The US Senate sent a second letter in less than two weeks to the Biden administration cabinet, where it demands particular actions from Washington in relation to the energy regulation promoted by the President of Mexico, Andrés Manuel López Obrador.
The congressmen ask the Secretary of Energy for a firm hand against the constitutional reform proposal.
The North American representatives assure that the approval of the electrical reform will mean the “antithesis of the historically solid economic relationship between the United States and Mexico” and will close the doors to the exploitation of strategic minerals such as lithium and he will charge North American companies.
In the letter, the congressmen, in addition to expressing their concerns about the federal government’s energy agenda, asked the Biden administration for a tougher position against Mexico’s energy policy.
“We urge you to further voice your concerns about Mexico President López de Obrador’s damaging fossil fuel agenda, because thus far, according to public reports, López Obrador interprets the Biden administration’s relative public silence on this issue as indifference or tacit approval. of your government’s decision to prioritize fossil fuel development over renewable energy,” the letter reads.
The Secretary of Energy, Jennifer Granholm, will meet tomorrow with the head of the Mexican Secretary of Energy, Roció Nahle.
The representatives asked Granholm to make electricity reform a priority issue in tomorrow’s discussion.
In addition, they asked the Biden administration for an update on the actions taken to defend US energy investments within the framework of the USMCA.
“With the promulgation of this reform, they add, the Mexican government would cancel the permits, contracts, and certificates; eliminate federal energy regulatory agencies that provide checks and balances on state-owned energy companies; offers CFE a guarantee to control at least 54% of the market; a reorganization of private and state energy production quotas to favor the production of fossil fuels, and establish the state as the sole implementer of Mexico’s clean energy transition.”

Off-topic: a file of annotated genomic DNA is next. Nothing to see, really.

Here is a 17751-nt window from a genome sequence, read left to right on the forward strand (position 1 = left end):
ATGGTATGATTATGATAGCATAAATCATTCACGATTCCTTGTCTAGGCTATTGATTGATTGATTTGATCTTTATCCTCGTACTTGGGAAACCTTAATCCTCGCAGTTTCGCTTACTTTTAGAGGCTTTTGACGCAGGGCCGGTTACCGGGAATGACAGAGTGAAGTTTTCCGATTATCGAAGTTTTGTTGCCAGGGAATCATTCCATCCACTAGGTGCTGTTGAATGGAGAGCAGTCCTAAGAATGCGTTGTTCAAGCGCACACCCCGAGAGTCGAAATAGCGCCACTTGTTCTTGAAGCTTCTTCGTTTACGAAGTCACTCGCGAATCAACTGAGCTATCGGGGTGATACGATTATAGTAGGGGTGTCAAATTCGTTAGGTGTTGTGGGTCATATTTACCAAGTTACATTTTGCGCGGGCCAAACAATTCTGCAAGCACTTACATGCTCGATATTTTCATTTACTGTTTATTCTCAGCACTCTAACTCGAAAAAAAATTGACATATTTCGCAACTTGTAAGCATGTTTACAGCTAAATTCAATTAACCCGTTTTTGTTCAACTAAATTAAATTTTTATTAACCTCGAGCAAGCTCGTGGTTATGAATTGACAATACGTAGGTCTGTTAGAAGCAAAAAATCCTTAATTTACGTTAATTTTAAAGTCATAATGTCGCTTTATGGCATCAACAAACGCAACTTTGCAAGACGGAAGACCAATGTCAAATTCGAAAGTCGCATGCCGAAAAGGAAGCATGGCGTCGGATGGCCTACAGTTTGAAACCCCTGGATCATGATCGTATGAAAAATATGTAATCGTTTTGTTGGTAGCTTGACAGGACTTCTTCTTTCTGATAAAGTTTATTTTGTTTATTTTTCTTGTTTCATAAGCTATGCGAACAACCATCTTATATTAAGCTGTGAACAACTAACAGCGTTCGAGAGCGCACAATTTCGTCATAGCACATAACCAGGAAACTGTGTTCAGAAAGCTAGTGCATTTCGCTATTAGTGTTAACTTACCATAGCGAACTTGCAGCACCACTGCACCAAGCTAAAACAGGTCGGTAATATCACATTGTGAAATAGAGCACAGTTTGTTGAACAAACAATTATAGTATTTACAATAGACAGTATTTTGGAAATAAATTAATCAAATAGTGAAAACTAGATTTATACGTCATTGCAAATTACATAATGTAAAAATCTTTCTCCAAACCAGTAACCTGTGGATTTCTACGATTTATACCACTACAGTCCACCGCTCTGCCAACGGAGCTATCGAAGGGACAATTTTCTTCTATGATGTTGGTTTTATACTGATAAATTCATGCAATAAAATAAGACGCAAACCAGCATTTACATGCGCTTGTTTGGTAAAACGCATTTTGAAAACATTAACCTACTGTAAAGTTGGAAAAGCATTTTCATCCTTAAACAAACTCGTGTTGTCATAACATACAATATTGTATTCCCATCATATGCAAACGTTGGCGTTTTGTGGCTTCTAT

The senators accuse that in December of last year, Mexico presented very little ambitious goals of the National Self-Determined Contributions (NDC, for its acronym in English) as part of its commitments within the Paris Agreement, by committing to reduce only 22 percent its greenhouse gas emissions and black carbon emissions by 51 percent by 2030.
They add that this conduct is in line with the efforts of President López Obrador to prevent the growth of renewable energy in Mexico.
In addition to this, the letter adds, the Mexican Chamber of Deputies could vote in April on a reform that would reverse the 2014 energy reform, which allowed private and foreign investment in this field in Mexico and restore the dominance of the CFE in this area.
“If this is applied, the Mexican government will cancel renewable energy permits, contracts and certificates, eliminate federal regulatory agencies, which provide checks and balances to state companies, and implement a guarantee that the CFE controls, at least, 54 percent of the market, as well as a reorganization of the energy production quotas of private companies to favor generation with fossil fuels, and establish the State as the sole implementer for the energy transition in Mexico”, he points out.
The letter was sent the same week that the Open Parliament began in the Chamber of Deputies to discuss the Energy Reform that President López Obrador promoted since October of last year.
For US senators, one of the actions that can cause the greatest detriment to the priorities of the Biden administration is that the legislation would prohibit concessions to extract minerals such as lithium and copper.
“This policy would go against the T-MEC rules that establish the prohibition of restrictions on new investments and would exacerbate concerns about national security, related to the critical scarcity of the mineral,” they warn.
The senators say the initiative also threatens at least $44 billion in private investment in the Mexican energy sector, which will negatively impact US companies and their investments in Mexico, which is antithetical to the strong historical relationship in economic matters. between both countries.
“Cooperation with Mexico in the development of clean energy, including the extraction of critical minerals, is essential to advance in competition with China, to ensure efficient energy generation for the people of Mexico,” adds the US Senate document.
“President López Obrador’s political agenda prioritizes carbon-intensive, polluting and more expensive energy sources, simply because production is owned by the State,” criticize the legislators.